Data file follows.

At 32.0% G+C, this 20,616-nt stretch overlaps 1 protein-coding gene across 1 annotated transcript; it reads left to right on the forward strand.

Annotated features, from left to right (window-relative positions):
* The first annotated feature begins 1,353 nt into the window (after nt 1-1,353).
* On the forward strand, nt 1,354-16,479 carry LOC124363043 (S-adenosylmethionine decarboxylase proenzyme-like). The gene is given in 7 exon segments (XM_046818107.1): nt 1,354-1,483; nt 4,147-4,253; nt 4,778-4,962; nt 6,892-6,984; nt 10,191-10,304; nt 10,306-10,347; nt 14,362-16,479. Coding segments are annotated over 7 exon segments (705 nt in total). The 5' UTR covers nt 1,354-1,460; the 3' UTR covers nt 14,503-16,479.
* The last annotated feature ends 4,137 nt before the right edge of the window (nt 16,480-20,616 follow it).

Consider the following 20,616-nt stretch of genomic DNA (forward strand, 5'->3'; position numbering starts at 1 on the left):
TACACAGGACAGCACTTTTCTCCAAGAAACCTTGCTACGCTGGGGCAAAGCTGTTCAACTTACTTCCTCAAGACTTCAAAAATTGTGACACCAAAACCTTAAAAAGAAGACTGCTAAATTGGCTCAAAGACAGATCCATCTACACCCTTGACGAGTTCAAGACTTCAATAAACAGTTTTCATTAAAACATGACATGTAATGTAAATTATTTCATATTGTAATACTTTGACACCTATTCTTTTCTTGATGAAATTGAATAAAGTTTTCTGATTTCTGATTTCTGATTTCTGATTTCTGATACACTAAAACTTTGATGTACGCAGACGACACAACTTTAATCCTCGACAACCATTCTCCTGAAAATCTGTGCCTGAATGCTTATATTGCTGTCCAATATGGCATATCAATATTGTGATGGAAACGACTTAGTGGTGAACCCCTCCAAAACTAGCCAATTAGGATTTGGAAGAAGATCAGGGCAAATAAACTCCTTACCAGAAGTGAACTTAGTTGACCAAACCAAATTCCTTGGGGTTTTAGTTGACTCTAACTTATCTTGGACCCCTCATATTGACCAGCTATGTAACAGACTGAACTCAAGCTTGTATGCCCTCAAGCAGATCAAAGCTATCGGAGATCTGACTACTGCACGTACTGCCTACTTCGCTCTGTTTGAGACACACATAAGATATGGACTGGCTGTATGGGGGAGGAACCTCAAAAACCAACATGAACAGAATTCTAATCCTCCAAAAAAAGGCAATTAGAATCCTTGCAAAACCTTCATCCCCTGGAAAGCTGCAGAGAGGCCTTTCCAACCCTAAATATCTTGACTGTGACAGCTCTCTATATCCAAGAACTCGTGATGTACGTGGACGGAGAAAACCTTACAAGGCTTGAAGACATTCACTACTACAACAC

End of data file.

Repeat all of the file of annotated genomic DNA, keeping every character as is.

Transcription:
At 32.0% G+C, this 20,616-nt stretch overlaps 1 protein-coding gene across 1 annotated transcript; it reads left to right on the forward strand.

Annotated features, from left to right (window-relative positions):
* The first annotated feature begins 1,353 nt into the window (after nt 1-1,353).
* On the forward strand, nt 1,354-16,479 carry LOC124363043 (S-adenosylmethionine decarboxylase proenzyme-like). The gene is given in 7 exon segments (XM_046818107.1): nt 1,354-1,483; nt 4,147-4,253; nt 4,778-4,962; nt 6,892-6,984; nt 10,191-10,304; nt 10,306-10,347; nt 14,362-16,479. Coding segments are annotated over 7 exon segments (705 nt in total). The 5' UTR covers nt 1,354-1,460; the 3' UTR covers nt 14,503-16,479.
* The last annotated feature ends 4,137 nt before the right edge of the window (nt 16,480-20,616 follow it).

Consider the following 20,616-nt stretch of genomic DNA (forward strand, 5'->3'; position numbering starts at 1 on the left):
TACACAGGACAGCACTTTTCTCCAAGAAACCTTGCTACGCTGGGGCAAAGCTGTTCAACTTACTTCCTCAAGACTTCAAAAATTGTGACACCAAAACCTTAAAAAGAAGACTGCTAAATTGGCTCAAAGACAGATCCATCTACACCCTTGACGAGTTCAAGACTTCAATAAACAGTTTTCATTAAAACATGACATGTAATGTAAATTATTTCATATTGTAATACTTTGACACCTATTCTTTTCTTGATGAAATTGAATAAAGTTTTCTGATTTCTGATTTCTGATTTCTGATTTCTGATACACTAAAACTTTGATGTACGCAGACGACACAACTTTAATCCTCGACAACCATTCTCCTGAAAATCTGTGCCTGAATGCTTATATTGCTGTCCAATATGGCATATCAATATTGTGATGGAAACGACTTAGTGGTGAACCCCTCCAAAACTAGCCAATTAGGATTTGGAAGAAGATCAGGGCAAATAAACTCCTTACCAGAAGTGAACTTAGTTGACCAAACCAAATTCCTTGGGGTTTTAGTTGACTCTAACTTATCTTGGACCCCTCATATTGACCAGCTATGTAACAGACTGAACTCAAGCTTGTATGCCCTCAAGCAGATCAAAGCTATCGGAGATCTGACTACTGCACGTACTGCCTACTTCGCTCTGTTTGAGACACACATAAGATATGGACTGGCTGTATGGGGGAGGAACCTCAAAAACCAACATGAACAGAATTCTAATCCTCCAAAAAAAGGCAATTAGAATCCTTGCAAAACCTTCATCCCCTGGAAAGCTGCAGAGAGGCCTTTCCAACCCTAAATATCTTGACTGTGACAGCTCTCTATATCCAAGAACTCGTGATGTACGTGGACGGAGAAAACCTTACAAGGCTTGAAGACATTCACTACTACAACAC